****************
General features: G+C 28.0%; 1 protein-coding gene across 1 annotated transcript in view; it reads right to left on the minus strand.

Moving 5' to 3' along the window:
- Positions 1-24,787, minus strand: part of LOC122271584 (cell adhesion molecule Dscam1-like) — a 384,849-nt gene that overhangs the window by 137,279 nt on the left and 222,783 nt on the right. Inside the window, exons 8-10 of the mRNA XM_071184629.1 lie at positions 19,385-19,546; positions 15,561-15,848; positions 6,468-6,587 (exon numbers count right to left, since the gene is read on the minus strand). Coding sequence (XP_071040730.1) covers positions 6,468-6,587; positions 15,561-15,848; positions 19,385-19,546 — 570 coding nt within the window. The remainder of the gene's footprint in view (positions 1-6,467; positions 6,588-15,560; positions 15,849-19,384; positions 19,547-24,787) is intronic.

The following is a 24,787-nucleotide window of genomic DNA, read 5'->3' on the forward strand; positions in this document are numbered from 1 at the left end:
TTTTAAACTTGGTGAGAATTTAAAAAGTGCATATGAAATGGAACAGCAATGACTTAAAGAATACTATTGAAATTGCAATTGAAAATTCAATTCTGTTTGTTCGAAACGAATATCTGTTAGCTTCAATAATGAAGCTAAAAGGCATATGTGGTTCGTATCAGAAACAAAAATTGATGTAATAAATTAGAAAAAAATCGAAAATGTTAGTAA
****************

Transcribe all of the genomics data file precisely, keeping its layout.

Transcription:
General features: G+C 28.0%; 1 protein-coding gene across 1 annotated transcript in view; it reads right to left on the minus strand.

Moving 5' to 3' along the window:
- Positions 1-24,787, minus strand: part of LOC122271584 (cell adhesion molecule Dscam1-like) — a 384,849-nt gene that overhangs the window by 137,279 nt on the left and 222,783 nt on the right. Inside the window, exons 8-10 of the mRNA XM_071184629.1 lie at positions 19,385-19,546; positions 15,561-15,848; positions 6,468-6,587 (exon numbers count right to left, since the gene is read on the minus strand). Coding sequence (XP_071040730.1) covers positions 6,468-6,587; positions 15,561-15,848; positions 19,385-19,546 — 570 coding nt within the window. The remainder of the gene's footprint in view (positions 1-6,467; positions 6,588-15,560; positions 15,849-19,384; positions 19,547-24,787) is intronic.

The following is a 24,787-nucleotide window of genomic DNA, read 5'->3' on the forward strand; positions in this document are numbered from 1 at the left end:
TTTTAAACTTGGTGAGAATTTAAAAAGTGCATATGAAATGGAACAGCAATGACTTAAAGAATACTATTGAAATTGCAATTGAAAATTCAATTCTGTTTGTTCGAAACGAATATCTGTTAGCTTCAATAATGAAGCTAAAAGGCATATGTGGTTCGTATCAGAAACAAAAATTGATGTAATAAATTAGAAAAAAATCGAAAATGTTAGTAA